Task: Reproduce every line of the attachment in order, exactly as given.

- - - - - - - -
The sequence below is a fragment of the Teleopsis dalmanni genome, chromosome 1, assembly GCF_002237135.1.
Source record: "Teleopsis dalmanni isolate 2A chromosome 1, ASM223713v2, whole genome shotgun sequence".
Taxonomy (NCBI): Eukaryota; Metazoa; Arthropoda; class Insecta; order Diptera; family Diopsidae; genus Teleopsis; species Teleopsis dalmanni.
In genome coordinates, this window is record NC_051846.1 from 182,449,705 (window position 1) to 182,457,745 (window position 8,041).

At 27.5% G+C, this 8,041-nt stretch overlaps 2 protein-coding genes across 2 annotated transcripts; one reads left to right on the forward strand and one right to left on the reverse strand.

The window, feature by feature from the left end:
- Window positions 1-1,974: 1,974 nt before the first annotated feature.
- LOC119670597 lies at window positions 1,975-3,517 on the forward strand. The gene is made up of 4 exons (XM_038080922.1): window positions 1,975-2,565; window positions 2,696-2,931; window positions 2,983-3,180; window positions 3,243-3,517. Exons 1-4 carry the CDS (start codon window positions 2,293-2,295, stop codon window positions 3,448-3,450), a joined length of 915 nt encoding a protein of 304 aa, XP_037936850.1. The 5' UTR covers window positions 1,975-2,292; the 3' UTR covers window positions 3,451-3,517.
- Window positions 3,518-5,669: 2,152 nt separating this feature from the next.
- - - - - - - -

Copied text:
The sequence below is a fragment of the Teleopsis dalmanni genome, chromosome 1, assembly GCF_002237135.1.
Source record: "Teleopsis dalmanni isolate 2A chromosome 1, ASM223713v2, whole genome shotgun sequence".
Taxonomy (NCBI): Eukaryota; Metazoa; Arthropoda; class Insecta; order Diptera; family Diopsidae; genus Teleopsis; species Teleopsis dalmanni.
In genome coordinates, this window is record NC_051846.1 from 182,449,705 (window position 1) to 182,457,745 (window position 8,041).

At 27.5% G+C, this 8,041-nt stretch overlaps 2 protein-coding genes across 2 annotated transcripts; one reads left to right on the forward strand and one right to left on the reverse strand.

The window, feature by feature from the left end:
- Window positions 1-1,974: 1,974 nt before the first annotated feature.
- LOC119670597 lies at window positions 1,975-3,517 on the forward strand. The gene is made up of 4 exons (XM_038080922.1): window positions 1,975-2,565; window positions 2,696-2,931; window positions 2,983-3,180; window positions 3,243-3,517. Exons 1-4 carry the CDS (start codon window positions 2,293-2,295, stop codon window positions 3,448-3,450), a joined length of 915 nt encoding a protein of 304 aa, XP_037936850.1. The 5' UTR covers window positions 1,975-2,292; the 3' UTR covers window positions 3,451-3,517.
- Window positions 3,518-5,669: 2,152 nt separating this feature from the next.